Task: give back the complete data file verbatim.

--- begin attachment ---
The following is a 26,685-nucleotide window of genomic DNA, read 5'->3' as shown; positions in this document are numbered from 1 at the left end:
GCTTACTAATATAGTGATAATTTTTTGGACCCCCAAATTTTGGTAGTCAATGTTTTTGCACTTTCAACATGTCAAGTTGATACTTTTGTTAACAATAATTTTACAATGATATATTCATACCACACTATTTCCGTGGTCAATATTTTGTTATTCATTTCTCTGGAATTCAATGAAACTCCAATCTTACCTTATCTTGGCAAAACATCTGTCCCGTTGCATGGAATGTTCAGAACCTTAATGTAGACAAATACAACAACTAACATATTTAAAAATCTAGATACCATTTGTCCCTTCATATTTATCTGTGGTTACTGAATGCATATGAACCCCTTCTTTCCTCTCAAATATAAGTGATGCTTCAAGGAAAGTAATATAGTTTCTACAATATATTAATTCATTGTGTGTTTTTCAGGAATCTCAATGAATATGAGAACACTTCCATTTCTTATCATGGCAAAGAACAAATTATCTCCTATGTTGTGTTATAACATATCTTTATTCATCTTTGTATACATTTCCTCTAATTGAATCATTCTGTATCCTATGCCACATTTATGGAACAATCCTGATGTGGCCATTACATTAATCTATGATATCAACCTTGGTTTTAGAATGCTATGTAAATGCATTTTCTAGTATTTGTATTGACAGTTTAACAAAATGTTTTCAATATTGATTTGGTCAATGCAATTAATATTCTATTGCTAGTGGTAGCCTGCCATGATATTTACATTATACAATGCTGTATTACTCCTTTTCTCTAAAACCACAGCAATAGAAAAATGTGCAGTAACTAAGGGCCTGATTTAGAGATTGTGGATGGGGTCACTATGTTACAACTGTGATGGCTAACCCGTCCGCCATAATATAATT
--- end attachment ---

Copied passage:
The following is a 26,685-nucleotide window of genomic DNA, read 5'->3' as shown; positions in this document are numbered from 1 at the left end:
GCTTACTAATATAGTGATAATTTTTTGGACCCCCAAATTTTGGTAGTCAATGTTTTTGCACTTTCAACATGTCAAGTTGATACTTTTGTTAACAATAATTTTACAATGATATATTCATACCACACTATTTCCGTGGTCAATATTTTGTTATTCATTTCTCTGGAATTCAATGAAACTCCAATCTTACCTTATCTTGGCAAAACATCTGTCCCGTTGCATGGAATGTTCAGAACCTTAATGTAGACAAATACAACAACTAACATATTTAAAAATCTAGATACCATTTGTCCCTTCATATTTATCTGTGGTTACTGAATGCATATGAACCCCTTCTTTCCTCTCAAATATAAGTGATGCTTCAAGGAAAGTAATATAGTTTCTACAATATATTAATTCATTGTGTGTTTTTCAGGAATCTCAATGAATATGAGAACACTTCCATTTCTTATCATGGCAAAGAACAAATTATCTCCTATGTTGTGTTATAACATATCTTTATTCATCTTTGTATACATTTCCTCTAATTGAATCATTCTGTATCCTATGCCACATTTATGGAACAATCCTGATGTGGCCATTACATTAATCTATGATATCAACCTTGGTTTTAGAATGCTATGTAAATGCATTTTCTAGTATTTGTATTGACAGTTTAACAAAATGTTTTCAATATTGATTTGGTCAATGCAATTAATATTCTATTGCTAGTGGTAGCCTGCCATGATATTTACATTATACAATGCTGTATTACTCCTTTTCTCTAAAACCACAGCAATAGAAAAATGTGCAGTAACTAAGGGCCTGATTTAGAGATTGTGGATGGGGTCACTATGTTACAACTGTGATGGCTAACCCGTCCGCCATAATATAATT